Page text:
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Friday, April 22, 2011

Guest Post: Power of the Breast

Today's guest post comes from Cheryl of The Mommy Bustle.  Cheryl shares how one can further the breastfeeding cause without the need to be active in organizations but simply by just being THERE for people who need her.   

Breastfeeding for me, started as a choice.  Pregnant with my first child almost four years ago,  I decided that I wanted to feed my child human milk.  And so, I started my journey to ‘cow’dom.    First came research.  As one who grew up with GI Joe, I do believe that knowing is half the battle.  I read up.  Kellymoms, La Leche websites, Mom blogs became everyday reading material.   The more I read, the more I became convicted in my choice.  The advantages of breastfeeding, both for the mom and the child, outweighed the advantages of reasons for formula feeding.  Then came the shopping spree.  Pumps, nursing bra, bottles, sterilizer, food warmer, nursing cover, nursingwear…   I thought I was fully geared and ready. 

Then came the baby.  Scott, my eldest, was not a champion latcher.  I considered myself a semi-experience baby-carrier, for I have helped babysit a number of my younger cousins.  Yet, maneuvering a newborn to feed at my 2 cup size bigger boobs was a very challenging feat.  My mom, the doting grandma, had to help me shoot the opened baby mouth to an engorged boob.  We would even have a 1-2-3 countdown to help facilitate the tricky maneuver.  I had a “nursing-station” with at least 3 big pillows plus a boppy pillow to make nursing more comfortable.  We tried varying positions: cradle, football, sidelying...   I made a nursing chart.  Which side did he latch on, start of feed, end of feed.  And boy, was this stressful.  We were already happy if an hour would go by between feeds.   By this time I realized that breastfeeding wasn’t just a choice.  It was a commitment.  This went on for a little more than a month, then we got our rhythm… and everything became easier, until I went back to work, and had to pump… but that’s another story altogether. 

What helped? 
First is my mom, who was as clueless as me when it came to breastfeeding, gave me all out support and respected m y decision in breastfeeding.  I never got a “why not give her formula because you don’t have enough milk” even when my son was crying his lungs out.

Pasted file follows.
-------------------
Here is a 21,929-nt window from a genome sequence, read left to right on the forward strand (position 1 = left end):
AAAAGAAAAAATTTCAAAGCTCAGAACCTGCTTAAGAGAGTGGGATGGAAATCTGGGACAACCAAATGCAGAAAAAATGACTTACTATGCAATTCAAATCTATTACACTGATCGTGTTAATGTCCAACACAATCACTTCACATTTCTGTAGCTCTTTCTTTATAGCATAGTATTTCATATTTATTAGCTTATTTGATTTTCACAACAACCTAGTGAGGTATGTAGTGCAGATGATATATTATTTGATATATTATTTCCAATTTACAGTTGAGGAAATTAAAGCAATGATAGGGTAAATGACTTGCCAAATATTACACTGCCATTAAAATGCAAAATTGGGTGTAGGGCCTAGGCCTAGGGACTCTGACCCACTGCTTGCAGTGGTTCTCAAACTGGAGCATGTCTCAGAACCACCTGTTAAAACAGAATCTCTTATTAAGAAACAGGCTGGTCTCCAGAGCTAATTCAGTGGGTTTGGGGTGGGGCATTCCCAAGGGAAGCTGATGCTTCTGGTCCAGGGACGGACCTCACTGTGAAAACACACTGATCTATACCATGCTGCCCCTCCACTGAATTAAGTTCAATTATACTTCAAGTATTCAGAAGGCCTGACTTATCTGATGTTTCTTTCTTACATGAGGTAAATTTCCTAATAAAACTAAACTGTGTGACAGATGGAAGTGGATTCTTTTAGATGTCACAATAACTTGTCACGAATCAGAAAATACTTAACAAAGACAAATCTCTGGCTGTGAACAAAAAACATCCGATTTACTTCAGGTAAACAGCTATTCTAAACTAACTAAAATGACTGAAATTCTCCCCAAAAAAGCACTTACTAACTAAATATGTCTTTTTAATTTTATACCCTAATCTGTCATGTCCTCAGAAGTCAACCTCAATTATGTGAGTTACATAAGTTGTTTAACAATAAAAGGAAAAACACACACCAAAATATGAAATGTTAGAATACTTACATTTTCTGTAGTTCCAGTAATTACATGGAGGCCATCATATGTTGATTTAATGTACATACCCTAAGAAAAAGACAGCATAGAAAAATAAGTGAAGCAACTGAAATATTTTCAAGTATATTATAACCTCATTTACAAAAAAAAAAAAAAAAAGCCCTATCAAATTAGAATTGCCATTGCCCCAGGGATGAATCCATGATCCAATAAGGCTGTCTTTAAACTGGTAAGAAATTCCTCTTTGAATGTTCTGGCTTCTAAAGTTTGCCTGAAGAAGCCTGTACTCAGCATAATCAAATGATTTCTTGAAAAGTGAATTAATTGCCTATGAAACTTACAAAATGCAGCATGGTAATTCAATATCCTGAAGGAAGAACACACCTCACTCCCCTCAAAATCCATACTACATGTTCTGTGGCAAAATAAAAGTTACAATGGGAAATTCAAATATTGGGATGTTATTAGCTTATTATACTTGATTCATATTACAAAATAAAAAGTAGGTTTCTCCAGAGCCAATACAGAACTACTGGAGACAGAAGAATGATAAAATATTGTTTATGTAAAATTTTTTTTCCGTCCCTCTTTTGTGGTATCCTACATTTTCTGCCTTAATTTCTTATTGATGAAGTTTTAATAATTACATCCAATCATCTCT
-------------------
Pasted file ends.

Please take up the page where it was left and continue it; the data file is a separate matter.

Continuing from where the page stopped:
Second is a friend who has successfully breastfed.  A resource person, so to say.
Third is a lactation consultant and masseurs who unclogged all the ducts and taught me and baby the difference between the right and wrong latch.  And a pediatrician who was super supportive and kept saying “I’m so happy you're breastfeeding.”
Fourth is a husband who’s proud of his cow/wife. 
Fifth is a stubbornness  against naysayers.

A change in me?
A definite yes.  After successfully breastfeeding my first child for 21 months, and still breastfeeding my second child of 14 months, I could say that breastfeeding has improved my being. 
Breastfeeding has become my advocacy.  I'm not much of a philanthropist; I am not proactive enough to seek volunteer work.  But after reaping the benefits of breastfeeding, I find myself becoming its champion.  Again, not proactive enough to join LATCH and other breastfeeding groups, but I find myself going to friends’ houses, visiting them in the hospital everyday, answering text messages in the middle of the night, in hopes to help them successfully breastfeed.  I figure, if I got to start somewhere, why not with my friends?  It became my mission to get my friends to breastfeed by give all out tech support: teaching friends different positions, and proper latch, and sometimes simply offering an eager ear.
Breastfeeding and motherhood also taught me how to prioritize and be content.  Before having a baby, I said to myself that I wouldn’t be content to being at home and not working.  Yet, as my baby grows bigger, I realized that you cannot give your 100% at home and 100% at work.  You have to seek a balance that you will be happy to live with.  Working full-time would mean: Pumping (for breastfeeding moms) and leaving the care of your child and home to someone else while you’re away, and missing some firsts.  Being a homemaker means, you won’t have income and sometimes no decent adult-talk to for days.  I also realized that work at home moms can’t give their 100% to work when they don’t have help with their kids.  Work will always be interrupted by the N’s: nappy changes, nap time, nursing, night terror like screams in the middle of the nap.  So, in finding my ratio, and accepting the consequences, I won’t have any regrets (at least, I hope not).   
In relation with breastfeeding as my advocacy, I am especially proud of this next achievement:  That I in turn have caused a change in others.  My mom for one, is a breastfeeding convert. No, she’s not breastfeeding! Hahaha.. But since she has seen how I am happy with by breastfed kids, and how easy it is for me to comfort them, she has given her all out support to my sister in law in her breastfeeding journey. She’s also spreading the good word to other mom in laws. Second would be my dear husband, who normally would be apathetic to the going ons of his friends’ homes, now would encourage his friends to support their wives in their decision to breastfeed.  Third, are the friends who I’ve helped to successfully breastfeed.  One specifically said, she’s going to pay it forward, and told her friends that her phone and text line is open 27/7. Middle of the night included!  And that was music to my ears.  

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